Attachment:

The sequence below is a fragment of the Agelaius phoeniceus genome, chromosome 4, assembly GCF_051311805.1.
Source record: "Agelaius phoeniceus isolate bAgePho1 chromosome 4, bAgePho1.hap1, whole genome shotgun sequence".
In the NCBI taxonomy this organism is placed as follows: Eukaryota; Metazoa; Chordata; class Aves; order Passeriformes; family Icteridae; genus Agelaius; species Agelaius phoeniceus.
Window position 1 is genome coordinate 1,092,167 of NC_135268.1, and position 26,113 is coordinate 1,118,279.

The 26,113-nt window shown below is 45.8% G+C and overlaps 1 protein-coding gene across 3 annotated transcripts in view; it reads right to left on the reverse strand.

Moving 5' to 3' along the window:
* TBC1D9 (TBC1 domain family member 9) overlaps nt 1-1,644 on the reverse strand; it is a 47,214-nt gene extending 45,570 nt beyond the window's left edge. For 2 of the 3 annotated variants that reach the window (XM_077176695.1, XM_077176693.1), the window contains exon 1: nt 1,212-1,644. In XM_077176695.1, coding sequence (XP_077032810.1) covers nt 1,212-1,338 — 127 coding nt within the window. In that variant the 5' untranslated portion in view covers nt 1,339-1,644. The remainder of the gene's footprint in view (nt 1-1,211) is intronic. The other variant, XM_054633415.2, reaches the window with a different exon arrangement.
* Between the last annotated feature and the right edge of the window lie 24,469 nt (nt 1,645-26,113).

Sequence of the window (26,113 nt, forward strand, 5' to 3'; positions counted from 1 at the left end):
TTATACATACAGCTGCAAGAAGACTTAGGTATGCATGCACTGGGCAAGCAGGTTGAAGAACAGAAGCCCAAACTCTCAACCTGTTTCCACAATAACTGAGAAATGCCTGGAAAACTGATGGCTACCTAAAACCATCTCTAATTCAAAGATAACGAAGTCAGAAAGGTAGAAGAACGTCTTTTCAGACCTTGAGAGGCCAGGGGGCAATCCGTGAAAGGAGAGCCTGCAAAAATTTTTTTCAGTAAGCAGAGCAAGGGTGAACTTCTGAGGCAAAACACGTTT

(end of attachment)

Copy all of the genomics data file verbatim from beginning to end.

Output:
The sequence below is a fragment of the Agelaius phoeniceus genome, chromosome 4, assembly GCF_051311805.1.
Source record: "Agelaius phoeniceus isolate bAgePho1 chromosome 4, bAgePho1.hap1, whole genome shotgun sequence".
In the NCBI taxonomy this organism is placed as follows: Eukaryota; Metazoa; Chordata; class Aves; order Passeriformes; family Icteridae; genus Agelaius; species Agelaius phoeniceus.
Window position 1 is genome coordinate 1,092,167 of NC_135268.1, and position 26,113 is coordinate 1,118,279.

The 26,113-nt window shown below is 45.8% G+C and overlaps 1 protein-coding gene across 3 annotated transcripts in view; it reads right to left on the reverse strand.

Moving 5' to 3' along the window:
* TBC1D9 (TBC1 domain family member 9) overlaps nt 1-1,644 on the reverse strand; it is a 47,214-nt gene extending 45,570 nt beyond the window's left edge. For 2 of the 3 annotated variants that reach the window (XM_077176695.1, XM_077176693.1), the window contains exon 1: nt 1,212-1,644. In XM_077176695.1, coding sequence (XP_077032810.1) covers nt 1,212-1,338 — 127 coding nt within the window. In that variant the 5' untranslated portion in view covers nt 1,339-1,644. The remainder of the gene's footprint in view (nt 1-1,211) is intronic. The other variant, XM_054633415.2, reaches the window with a different exon arrangement.
* Between the last annotated feature and the right edge of the window lie 24,469 nt (nt 1,645-26,113).

Sequence of the window (26,113 nt, forward strand, 5' to 3'; positions counted from 1 at the left end):
TTATACATACAGCTGCAAGAAGACTTAGGTATGCATGCACTGGGCAAGCAGGTTGAAGAACAGAAGCCCAAACTCTCAACCTGTTTCCACAATAACTGAGAAATGCCTGGAAAACTGATGGCTACCTAAAACCATCTCTAATTCAAAGATAACGAAGTCAGAAAGGTAGAAGAACGTCTTTTCAGACCTTGAGAGGCCAGGGGGCAATCCGTGAAAGGAGAGCCTGCAAAAATTTTTTTCAGTAAGCAGAGCAAGGGTGAACTTCTGAGGCAAAACACGTTT